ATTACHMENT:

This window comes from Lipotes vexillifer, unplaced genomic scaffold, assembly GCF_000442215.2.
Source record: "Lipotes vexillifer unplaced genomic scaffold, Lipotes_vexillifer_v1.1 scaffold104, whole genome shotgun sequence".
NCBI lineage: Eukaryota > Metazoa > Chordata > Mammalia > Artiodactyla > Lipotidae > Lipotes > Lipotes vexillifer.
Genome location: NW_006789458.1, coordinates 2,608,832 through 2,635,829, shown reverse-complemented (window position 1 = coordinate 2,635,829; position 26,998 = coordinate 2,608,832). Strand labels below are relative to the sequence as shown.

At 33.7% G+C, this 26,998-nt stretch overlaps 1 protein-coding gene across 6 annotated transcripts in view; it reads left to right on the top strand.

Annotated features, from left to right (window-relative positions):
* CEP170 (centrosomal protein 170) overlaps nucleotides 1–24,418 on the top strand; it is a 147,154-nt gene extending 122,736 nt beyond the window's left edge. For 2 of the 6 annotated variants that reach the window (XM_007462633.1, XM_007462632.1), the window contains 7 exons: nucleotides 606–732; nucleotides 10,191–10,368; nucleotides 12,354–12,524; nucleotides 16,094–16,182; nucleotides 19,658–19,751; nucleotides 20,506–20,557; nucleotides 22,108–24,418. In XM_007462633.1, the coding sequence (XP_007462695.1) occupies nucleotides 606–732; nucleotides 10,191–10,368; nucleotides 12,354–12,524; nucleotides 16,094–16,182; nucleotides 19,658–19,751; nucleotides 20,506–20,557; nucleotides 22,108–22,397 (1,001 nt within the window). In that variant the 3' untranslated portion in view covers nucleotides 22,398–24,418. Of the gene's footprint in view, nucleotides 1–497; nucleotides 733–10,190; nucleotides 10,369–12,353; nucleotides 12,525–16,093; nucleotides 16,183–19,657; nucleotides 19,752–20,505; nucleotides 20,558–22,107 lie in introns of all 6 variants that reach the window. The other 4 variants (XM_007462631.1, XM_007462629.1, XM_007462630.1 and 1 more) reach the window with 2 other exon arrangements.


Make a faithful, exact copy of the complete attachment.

This window comes from Lipotes vexillifer, unplaced genomic scaffold, assembly GCF_000442215.2.
Source record: "Lipotes vexillifer unplaced genomic scaffold, Lipotes_vexillifer_v1.1 scaffold104, whole genome shotgun sequence".
NCBI lineage: Eukaryota > Metazoa > Chordata > Mammalia > Artiodactyla > Lipotidae > Lipotes > Lipotes vexillifer.
Genome location: NW_006789458.1, coordinates 2,608,832 through 2,635,829, shown reverse-complemented (window position 1 = coordinate 2,635,829; position 26,998 = coordinate 2,608,832). Strand labels below are relative to the sequence as shown.

At 33.7% G+C, this 26,998-nt stretch overlaps 1 protein-coding gene across 6 annotated transcripts in view; it reads left to right on the top strand.

Annotated features, from left to right (window-relative positions):
* CEP170 (centrosomal protein 170) overlaps nucleotides 1–24,418 on the top strand; it is a 147,154-nt gene extending 122,736 nt beyond the window's left edge. For 2 of the 6 annotated variants that reach the window (XM_007462633.1, XM_007462632.1), the window contains 7 exons: nucleotides 606–732; nucleotides 10,191–10,368; nucleotides 12,354–12,524; nucleotides 16,094–16,182; nucleotides 19,658–19,751; nucleotides 20,506–20,557; nucleotides 22,108–24,418. In XM_007462633.1, the coding sequence (XP_007462695.1) occupies nucleotides 606–732; nucleotides 10,191–10,368; nucleotides 12,354–12,524; nucleotides 16,094–16,182; nucleotides 19,658–19,751; nucleotides 20,506–20,557; nucleotides 22,108–22,397 (1,001 nt within the window). In that variant the 3' untranslated portion in view covers nucleotides 22,398–24,418. Of the gene's footprint in view, nucleotides 1–497; nucleotides 733–10,190; nucleotides 10,369–12,353; nucleotides 12,525–16,093; nucleotides 16,183–19,657; nucleotides 19,752–20,505; nucleotides 20,558–22,107 lie in introns of all 6 variants that reach the window. The other 4 variants (XM_007462631.1, XM_007462629.1, XM_007462630.1 and 1 more) reach the window with 2 other exon arrangements.